The war has begun. Marius goes off to fight and tells Eponine to deliver a letter to Cosette for him. The rebels are holding their own pretty well. Or so they think. There is a spy among them. Javert tells them that the enemy is resting for the night, which is far from the truth. Eponine comes into the battle scene, wounded, shot. Well, Javert is definitely busted. With Eponine shot, Marius realizes that he was blind to her love. He regrets that he was not in love with Eponine. After all, she was always there for him. She soon dies in Marius’s arms. I must say, this part brought tears to my eyes. The music was so lovely and it made you feel as though you knew Eponine. And Marius seemed genuinely sad. Anyway, I’ll fight the tears, and let us move on. So, Jean volunteers for the war. Jean shoots a sniper, saving several men and in return, Jean can do anything he wants with Javert. He could kill him with a swipe of a knife, a slow and painful death or just shot him in the head, a quick death. He does neither, Jean spares him and lets him go. A wave of bullets comes in and Marius gets shot. Jean, knowing who he was, carries him away, saving Marius and himself, for another wave of bullets flies through the rebel camp. Those bullets shot through all of those men, ending the revolution.

    Javert, free, is confused. He wonders why Jean let him go. After 19 years of torture for stealing a piece of bread. After giving him a number. Even after chasing him, trying to catch him, to end Jean’s life once and for all. He set his torturer free. Speaking of Jean, with Marius injured and Jean exhausted, he turns to Javert for help. Javert does help him, but soon, because of his confusion of why he should, Javert takes his own life, even if Jean didn’t.

    Poor Marius, hurt, confused, he consumes himself in the grief of the loss of all his friends and he does not know who has saved his life. “Empty chairs at empty tables where his friends will sit no more.” Once he is healed though, he must put his grief behind for he asks Cosette to marry him. Jean is pleased with this, for he is ill and knows that he soon will no longer be on this earth. Marius is like the son he never had and he knows that Marius can look after Cosette. Like Jean knew, with Cosette and Marius, the newlyweds, beside him, he joins Fantine and Eponine in Heaven. The musical ends with the whole cast singing, “Do You Hear the People Sing?” It’s enough to bring tears to a grown man’s eyes.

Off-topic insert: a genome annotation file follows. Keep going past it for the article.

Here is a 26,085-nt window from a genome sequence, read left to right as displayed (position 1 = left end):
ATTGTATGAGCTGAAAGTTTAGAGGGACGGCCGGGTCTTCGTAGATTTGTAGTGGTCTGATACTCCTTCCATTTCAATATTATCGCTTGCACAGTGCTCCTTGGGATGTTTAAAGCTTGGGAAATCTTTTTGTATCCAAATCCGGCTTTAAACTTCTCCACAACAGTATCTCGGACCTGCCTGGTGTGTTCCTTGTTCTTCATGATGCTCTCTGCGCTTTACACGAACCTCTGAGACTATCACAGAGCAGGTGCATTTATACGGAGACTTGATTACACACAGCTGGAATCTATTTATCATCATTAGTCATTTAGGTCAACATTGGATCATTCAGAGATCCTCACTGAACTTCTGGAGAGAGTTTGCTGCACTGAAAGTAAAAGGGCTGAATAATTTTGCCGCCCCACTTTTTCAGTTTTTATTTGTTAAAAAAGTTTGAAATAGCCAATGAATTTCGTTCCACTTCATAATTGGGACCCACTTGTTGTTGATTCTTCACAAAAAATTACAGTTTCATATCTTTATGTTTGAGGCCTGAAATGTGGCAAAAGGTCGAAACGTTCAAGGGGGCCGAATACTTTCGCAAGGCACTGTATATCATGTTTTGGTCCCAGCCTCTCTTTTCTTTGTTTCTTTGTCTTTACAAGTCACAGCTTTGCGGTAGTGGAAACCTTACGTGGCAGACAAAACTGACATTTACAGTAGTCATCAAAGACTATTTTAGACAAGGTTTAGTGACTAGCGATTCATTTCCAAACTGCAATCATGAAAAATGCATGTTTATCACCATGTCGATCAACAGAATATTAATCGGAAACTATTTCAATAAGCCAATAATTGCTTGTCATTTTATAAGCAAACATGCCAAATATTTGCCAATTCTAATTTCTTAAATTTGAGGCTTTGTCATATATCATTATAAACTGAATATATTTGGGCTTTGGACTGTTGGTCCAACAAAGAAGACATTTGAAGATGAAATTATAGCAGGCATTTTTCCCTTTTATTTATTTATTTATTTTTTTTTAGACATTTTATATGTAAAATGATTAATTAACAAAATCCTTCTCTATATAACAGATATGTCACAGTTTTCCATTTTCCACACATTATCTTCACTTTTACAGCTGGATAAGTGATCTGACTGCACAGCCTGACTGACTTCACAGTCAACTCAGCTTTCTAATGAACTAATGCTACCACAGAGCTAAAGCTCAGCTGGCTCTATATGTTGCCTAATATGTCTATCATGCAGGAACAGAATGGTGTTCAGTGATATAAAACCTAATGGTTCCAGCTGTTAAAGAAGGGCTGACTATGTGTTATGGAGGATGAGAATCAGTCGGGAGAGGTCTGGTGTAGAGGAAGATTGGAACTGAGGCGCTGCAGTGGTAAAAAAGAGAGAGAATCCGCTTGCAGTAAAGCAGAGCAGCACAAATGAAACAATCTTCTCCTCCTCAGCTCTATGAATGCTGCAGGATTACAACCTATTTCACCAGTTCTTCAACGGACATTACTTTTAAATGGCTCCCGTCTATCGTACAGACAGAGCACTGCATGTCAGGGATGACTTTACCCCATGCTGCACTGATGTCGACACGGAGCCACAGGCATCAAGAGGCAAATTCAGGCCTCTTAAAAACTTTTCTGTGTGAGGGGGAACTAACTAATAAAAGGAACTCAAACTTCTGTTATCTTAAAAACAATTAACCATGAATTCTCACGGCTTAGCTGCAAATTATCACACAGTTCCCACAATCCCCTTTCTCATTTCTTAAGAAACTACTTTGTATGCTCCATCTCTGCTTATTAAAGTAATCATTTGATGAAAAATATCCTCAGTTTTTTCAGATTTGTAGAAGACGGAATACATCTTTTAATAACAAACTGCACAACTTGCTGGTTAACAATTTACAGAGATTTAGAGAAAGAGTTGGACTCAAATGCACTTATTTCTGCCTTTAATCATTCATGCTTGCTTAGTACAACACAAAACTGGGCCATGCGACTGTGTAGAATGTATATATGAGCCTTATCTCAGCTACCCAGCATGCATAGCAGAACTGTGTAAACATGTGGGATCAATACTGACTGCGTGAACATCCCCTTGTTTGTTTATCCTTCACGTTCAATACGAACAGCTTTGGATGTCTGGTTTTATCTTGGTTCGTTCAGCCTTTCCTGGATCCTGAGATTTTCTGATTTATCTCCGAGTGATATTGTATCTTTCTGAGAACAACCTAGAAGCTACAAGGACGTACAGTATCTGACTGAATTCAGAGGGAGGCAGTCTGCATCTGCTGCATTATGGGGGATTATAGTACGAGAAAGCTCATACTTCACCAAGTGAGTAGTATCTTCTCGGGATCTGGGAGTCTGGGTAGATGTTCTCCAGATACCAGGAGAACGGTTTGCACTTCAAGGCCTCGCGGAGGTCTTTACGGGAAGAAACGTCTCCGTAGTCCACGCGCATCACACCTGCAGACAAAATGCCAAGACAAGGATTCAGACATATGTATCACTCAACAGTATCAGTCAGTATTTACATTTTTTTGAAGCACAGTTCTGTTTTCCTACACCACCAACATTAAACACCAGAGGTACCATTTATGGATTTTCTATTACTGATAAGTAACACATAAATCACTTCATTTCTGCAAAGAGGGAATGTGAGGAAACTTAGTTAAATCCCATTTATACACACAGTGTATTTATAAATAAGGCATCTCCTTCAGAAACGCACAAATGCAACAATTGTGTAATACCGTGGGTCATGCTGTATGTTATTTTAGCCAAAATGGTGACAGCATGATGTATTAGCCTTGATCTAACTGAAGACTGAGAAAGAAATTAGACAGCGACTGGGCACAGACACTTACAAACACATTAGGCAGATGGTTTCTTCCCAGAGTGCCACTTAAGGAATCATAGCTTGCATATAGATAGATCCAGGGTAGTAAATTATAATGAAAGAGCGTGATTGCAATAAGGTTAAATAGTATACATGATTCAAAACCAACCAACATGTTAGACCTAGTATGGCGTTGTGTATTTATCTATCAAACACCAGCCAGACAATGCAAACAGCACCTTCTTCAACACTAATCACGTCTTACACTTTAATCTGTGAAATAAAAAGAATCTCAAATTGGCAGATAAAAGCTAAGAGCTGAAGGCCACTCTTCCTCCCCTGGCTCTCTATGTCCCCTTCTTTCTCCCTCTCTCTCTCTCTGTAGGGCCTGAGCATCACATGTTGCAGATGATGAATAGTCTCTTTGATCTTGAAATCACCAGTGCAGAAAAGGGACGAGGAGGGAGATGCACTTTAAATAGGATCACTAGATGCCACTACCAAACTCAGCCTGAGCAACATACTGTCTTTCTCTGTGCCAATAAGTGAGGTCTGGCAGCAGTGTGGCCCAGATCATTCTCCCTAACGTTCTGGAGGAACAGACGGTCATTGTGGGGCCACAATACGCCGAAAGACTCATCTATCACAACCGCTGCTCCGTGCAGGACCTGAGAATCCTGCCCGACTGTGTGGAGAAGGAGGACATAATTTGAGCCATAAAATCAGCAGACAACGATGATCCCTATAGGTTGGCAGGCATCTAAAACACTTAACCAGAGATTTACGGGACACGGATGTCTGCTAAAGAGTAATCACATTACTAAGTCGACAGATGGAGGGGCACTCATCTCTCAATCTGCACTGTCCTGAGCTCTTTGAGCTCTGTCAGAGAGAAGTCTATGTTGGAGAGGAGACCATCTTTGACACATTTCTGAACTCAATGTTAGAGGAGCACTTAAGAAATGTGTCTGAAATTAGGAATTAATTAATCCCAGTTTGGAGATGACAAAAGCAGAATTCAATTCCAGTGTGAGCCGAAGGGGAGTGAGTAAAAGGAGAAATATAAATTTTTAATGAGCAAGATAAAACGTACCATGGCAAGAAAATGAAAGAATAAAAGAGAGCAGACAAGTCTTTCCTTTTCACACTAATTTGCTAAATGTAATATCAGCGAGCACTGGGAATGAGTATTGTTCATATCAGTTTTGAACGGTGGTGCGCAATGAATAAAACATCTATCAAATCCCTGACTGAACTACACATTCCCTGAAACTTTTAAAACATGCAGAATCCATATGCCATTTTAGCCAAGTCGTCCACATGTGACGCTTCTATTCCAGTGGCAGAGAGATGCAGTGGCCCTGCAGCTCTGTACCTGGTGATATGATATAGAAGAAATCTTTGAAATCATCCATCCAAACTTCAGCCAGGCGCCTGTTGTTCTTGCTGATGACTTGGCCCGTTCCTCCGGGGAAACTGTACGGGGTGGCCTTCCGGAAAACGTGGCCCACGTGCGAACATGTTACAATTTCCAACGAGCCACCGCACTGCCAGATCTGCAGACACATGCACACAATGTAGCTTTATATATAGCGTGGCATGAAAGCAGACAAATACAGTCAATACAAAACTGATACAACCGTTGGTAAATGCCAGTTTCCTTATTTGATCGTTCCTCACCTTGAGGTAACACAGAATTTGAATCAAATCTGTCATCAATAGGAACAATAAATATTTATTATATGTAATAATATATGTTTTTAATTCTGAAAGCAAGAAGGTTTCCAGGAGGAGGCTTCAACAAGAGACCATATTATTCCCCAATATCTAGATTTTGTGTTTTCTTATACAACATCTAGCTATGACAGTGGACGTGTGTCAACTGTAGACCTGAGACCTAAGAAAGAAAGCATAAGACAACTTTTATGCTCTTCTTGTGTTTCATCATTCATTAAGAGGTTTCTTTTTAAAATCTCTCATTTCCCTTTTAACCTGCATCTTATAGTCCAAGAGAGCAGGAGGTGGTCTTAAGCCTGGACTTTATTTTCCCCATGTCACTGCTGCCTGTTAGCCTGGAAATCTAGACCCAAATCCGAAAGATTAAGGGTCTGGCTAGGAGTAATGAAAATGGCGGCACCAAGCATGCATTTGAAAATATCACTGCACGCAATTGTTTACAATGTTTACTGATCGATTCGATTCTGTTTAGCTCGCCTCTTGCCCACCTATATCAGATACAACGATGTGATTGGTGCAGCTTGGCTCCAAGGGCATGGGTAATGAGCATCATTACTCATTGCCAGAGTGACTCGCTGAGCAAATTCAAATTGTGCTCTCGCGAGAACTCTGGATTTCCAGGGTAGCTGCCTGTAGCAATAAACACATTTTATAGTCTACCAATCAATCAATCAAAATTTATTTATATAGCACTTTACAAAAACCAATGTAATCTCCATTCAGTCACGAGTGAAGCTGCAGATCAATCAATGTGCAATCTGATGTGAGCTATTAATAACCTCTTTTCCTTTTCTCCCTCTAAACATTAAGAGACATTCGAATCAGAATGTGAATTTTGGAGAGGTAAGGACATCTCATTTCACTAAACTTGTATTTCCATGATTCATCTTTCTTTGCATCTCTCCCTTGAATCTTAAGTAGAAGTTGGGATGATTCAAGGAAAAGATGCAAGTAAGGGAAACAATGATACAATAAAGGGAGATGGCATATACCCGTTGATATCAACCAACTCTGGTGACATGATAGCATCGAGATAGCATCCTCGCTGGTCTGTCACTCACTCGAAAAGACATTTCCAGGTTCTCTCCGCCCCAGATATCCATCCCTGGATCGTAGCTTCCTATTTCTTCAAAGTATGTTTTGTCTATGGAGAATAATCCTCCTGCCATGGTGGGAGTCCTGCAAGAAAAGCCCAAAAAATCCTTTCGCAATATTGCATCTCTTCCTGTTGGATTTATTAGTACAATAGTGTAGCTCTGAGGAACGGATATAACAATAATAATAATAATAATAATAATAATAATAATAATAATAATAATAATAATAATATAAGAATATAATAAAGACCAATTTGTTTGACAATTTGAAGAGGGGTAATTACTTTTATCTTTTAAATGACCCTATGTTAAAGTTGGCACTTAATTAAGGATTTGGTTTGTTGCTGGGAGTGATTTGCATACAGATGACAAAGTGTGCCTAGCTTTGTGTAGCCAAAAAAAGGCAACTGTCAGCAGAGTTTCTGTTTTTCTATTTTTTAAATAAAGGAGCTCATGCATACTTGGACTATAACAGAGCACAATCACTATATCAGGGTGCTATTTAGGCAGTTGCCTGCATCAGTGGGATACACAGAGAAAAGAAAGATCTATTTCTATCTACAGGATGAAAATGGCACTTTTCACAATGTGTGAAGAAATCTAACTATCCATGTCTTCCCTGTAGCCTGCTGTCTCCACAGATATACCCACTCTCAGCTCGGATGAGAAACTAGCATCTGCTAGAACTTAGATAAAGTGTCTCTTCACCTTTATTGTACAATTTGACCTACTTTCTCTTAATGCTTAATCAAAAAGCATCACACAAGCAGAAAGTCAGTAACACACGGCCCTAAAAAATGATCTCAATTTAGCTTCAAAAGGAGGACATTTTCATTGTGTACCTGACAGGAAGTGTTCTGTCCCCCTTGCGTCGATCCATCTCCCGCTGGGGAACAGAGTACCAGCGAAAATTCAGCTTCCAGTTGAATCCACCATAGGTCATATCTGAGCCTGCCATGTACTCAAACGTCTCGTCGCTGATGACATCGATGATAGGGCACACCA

This musical was truly unforgettable, and we must give credit to some people who made it that way. Close your eyes. No, read this first, then close your eyes and imagine a play with talented actors, costumes, the whole shebang. But, when an actress opens her mouth to sing, her voice is gorgeous, yes, but it is alone, with nothing to accompany it. She also is in darkness. Pitch black darkness. Can you imagine how boring the play would be? No music at the suspense, at the thrill, at the intermission, when people sang? No lights on the stage? No dramatic curtain closes? I know I would want a refund. The musicians playing the beautiful sound effects in the pit and people backstage are very important, see? So, to the actors, singers, dancers, the musicians in the pit, the people backstage, and the people we absolutely can’t forget, the directors, teachers, and inspires, thank you so much for working so hard, giving your time, effort, and talent into this beautiful musical, Les Misérables.

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4 Comments

4 Responses to “Les Misérables”

  1. Reese Harrell on December 14th, 2017 8:55 am

    Great Job Emma!! You used a lot of details!

    [Reply]

  2. Julie Mayne on December 14th, 2017 10:09 am

    Yes! Great job to all the cast, musicians, and crew! It was AMAZING!!!!

    [Reply]

  3. Mr. Z on December 14th, 2017 4:19 pm

    Fantastic article, Emma. Thanks for mentioning the musicians! I believe you will be in the “pit” or on that stage some day…soon.

    [Reply]

  4. Marjorie Tourville on December 21st, 2017 12:40 pm

    This production was done with outstanding excellence!

    Emma, your summary of the event was also outstanding!

    [Reply]